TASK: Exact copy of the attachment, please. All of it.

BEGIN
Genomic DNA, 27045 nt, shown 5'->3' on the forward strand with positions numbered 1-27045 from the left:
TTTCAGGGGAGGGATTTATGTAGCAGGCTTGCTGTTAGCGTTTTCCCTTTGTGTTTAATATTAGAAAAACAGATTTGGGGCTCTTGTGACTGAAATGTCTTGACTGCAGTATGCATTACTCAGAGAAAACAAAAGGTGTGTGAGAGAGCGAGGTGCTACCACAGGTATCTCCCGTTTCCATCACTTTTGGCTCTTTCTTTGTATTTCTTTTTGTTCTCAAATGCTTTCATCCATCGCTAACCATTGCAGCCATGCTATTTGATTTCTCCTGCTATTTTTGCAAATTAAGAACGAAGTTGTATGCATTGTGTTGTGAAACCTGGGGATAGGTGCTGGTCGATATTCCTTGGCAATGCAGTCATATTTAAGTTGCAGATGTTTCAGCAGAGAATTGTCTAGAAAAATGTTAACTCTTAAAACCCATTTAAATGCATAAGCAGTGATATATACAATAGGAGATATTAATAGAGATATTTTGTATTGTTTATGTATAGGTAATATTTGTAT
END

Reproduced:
Genomic DNA, 27045 nt, shown 5'->3' on the forward strand with positions numbered 1-27045 from the left:
TTTCAGGGGAGGGATTTATGTAGCAGGCTTGCTGTTAGCGTTTTCCCTTTGTGTTTAATATTAGAAAAACAGATTTGGGGCTCTTGTGACTGAAATGTCTTGACTGCAGTATGCATTACTCAGAGAAAACAAAAGGTGTGTGAGAGAGCGAGGTGCTACCACAGGTATCTCCCGTTTCCATCACTTTTGGCTCTTTCTTTGTATTTCTTTTTGTTCTCAAATGCTTTCATCCATCGCTAACCATTGCAGCCATGCTATTTGATTTCTCCTGCTATTTTTGCAAATTAAGAACGAAGTTGTATGCATTGTGTTGTGAAACCTGGGGATAGGTGCTGGTCGATATTCCTTGGCAATGCAGTCATATTTAAGTTGCAGATGTTTCAGCAGAGAATTGTCTAGAAAAATGTTAACTCTTAAAACCCATTTAAATGCATAAGCAGTGATATATACAATAGGAGATATTAATAGAGATATTTTGTATTGTTTATGTATAGGTAATATTTGTAT